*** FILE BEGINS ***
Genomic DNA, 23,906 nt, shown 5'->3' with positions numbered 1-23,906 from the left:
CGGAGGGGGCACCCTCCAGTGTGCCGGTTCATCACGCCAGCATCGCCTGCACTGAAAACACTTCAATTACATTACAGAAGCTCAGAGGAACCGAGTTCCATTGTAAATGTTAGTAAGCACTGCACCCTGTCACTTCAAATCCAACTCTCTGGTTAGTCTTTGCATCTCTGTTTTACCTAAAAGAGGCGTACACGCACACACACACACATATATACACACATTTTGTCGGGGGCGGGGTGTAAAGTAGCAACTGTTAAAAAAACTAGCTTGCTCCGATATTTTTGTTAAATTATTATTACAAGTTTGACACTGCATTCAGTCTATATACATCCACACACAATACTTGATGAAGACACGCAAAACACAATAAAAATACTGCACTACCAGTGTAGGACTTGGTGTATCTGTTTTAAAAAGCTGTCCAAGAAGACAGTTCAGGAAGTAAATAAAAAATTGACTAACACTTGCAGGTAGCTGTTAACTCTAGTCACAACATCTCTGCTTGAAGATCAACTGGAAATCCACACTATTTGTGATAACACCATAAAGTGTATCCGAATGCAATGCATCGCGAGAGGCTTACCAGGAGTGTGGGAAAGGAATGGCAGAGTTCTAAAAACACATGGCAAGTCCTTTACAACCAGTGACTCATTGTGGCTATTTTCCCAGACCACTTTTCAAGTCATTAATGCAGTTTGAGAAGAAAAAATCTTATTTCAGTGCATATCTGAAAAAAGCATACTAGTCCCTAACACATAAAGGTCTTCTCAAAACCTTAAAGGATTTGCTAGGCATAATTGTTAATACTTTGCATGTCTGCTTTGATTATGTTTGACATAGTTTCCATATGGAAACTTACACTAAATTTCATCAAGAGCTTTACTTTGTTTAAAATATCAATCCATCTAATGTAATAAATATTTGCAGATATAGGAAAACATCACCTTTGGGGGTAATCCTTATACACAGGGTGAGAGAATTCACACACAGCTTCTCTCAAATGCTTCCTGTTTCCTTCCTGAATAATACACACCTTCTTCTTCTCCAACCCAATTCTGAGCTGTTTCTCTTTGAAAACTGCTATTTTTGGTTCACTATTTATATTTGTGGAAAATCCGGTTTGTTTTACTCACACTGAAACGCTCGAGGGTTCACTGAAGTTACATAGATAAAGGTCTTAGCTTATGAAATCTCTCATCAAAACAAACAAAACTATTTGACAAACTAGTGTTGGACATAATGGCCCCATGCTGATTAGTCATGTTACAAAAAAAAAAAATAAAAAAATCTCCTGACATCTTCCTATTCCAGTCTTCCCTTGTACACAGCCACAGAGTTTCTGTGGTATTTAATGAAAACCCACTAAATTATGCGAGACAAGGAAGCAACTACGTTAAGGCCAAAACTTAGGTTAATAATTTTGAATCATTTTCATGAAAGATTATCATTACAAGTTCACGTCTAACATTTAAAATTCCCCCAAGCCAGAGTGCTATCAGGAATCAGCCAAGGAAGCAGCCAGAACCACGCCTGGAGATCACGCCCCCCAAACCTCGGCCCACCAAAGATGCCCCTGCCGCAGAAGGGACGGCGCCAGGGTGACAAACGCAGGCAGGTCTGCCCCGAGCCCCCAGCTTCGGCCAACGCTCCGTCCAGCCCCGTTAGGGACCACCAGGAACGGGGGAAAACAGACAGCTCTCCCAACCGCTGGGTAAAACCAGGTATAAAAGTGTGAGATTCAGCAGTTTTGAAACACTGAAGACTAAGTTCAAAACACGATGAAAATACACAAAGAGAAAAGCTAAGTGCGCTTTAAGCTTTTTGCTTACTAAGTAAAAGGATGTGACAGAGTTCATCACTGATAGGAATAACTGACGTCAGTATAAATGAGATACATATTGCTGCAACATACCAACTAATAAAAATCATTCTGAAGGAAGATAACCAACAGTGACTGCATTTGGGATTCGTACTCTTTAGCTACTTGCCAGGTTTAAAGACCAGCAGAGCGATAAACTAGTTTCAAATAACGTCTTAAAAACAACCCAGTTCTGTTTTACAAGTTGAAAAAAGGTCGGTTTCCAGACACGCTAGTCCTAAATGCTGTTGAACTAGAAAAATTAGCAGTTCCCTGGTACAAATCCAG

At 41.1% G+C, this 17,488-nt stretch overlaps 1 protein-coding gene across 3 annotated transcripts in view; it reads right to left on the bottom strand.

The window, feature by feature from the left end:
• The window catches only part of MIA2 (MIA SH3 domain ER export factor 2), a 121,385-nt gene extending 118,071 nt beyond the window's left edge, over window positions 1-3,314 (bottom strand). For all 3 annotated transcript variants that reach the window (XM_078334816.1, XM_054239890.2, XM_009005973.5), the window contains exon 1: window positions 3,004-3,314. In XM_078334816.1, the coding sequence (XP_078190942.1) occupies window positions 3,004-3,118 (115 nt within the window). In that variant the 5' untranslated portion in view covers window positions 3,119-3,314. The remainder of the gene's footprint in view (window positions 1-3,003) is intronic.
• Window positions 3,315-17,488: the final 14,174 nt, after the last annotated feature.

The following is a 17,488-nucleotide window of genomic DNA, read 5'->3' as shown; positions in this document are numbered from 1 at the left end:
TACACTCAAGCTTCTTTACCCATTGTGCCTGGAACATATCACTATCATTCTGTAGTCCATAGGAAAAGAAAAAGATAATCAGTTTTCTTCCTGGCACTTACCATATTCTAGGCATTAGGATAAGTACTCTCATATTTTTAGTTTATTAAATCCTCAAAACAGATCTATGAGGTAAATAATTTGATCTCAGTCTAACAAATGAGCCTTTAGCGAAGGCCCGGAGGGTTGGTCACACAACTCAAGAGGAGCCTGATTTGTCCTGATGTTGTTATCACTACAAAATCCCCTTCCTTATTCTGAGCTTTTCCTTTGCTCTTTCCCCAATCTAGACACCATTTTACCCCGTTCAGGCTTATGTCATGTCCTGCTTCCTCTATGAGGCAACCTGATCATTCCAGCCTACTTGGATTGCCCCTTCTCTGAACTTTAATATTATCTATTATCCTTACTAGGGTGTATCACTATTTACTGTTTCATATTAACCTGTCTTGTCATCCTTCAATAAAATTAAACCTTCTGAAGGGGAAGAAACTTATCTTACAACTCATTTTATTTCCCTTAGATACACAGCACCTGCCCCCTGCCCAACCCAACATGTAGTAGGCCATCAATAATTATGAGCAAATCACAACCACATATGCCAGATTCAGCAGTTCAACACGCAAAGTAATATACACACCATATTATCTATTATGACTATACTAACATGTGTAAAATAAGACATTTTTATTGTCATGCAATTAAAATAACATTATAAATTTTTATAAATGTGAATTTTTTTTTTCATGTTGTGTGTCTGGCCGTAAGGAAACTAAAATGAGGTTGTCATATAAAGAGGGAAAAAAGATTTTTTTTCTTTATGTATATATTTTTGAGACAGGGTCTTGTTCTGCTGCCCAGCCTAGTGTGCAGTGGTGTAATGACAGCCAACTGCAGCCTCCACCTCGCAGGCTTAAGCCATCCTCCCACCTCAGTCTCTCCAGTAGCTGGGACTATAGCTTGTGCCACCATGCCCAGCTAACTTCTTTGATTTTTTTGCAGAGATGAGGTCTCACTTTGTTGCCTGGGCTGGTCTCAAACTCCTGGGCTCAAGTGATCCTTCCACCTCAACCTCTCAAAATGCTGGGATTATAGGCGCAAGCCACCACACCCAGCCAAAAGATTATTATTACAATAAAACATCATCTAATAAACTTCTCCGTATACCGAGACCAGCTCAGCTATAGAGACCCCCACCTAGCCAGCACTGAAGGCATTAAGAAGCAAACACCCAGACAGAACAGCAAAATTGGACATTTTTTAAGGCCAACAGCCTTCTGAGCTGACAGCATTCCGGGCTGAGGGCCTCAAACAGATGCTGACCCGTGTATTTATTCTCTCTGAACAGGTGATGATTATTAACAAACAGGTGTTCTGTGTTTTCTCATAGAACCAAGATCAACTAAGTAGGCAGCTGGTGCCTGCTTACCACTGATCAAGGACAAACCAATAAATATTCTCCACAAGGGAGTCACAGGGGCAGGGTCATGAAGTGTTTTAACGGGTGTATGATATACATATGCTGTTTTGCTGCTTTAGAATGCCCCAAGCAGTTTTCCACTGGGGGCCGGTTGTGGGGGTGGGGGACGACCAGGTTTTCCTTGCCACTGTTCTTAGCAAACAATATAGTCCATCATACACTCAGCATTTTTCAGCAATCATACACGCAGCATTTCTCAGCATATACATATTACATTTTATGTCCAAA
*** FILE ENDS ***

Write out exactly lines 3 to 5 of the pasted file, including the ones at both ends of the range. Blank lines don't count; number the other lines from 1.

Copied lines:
At 41.1% G+C, this 17,488-nt stretch overlaps 1 protein-coding gene across 3 annotated transcripts in view; it reads right to left on the bottom strand.

The window, feature by feature from the left end:
• The window catches only part of MIA2 (MIA SH3 domain ER export factor 2), a 121,385-nt gene extending 118,071 nt beyond the window's left edge, over window positions 1-3,314 (bottom strand). For all 3 annotated transcript variants that reach the window (XM_078334816.1, XM_054239890.2, XM_009005973.5), the window contains exon 1: window positions 3,004-3,314. In XM_078334816.1, the coding sequence (XP_078190942.1) occupies window positions 3,004-3,118 (115 nt within the window). In that variant the 5' untranslated portion in view covers window positions 3,119-3,314. The remainder of the gene's footprint in view (window positions 1-3,003) is intronic.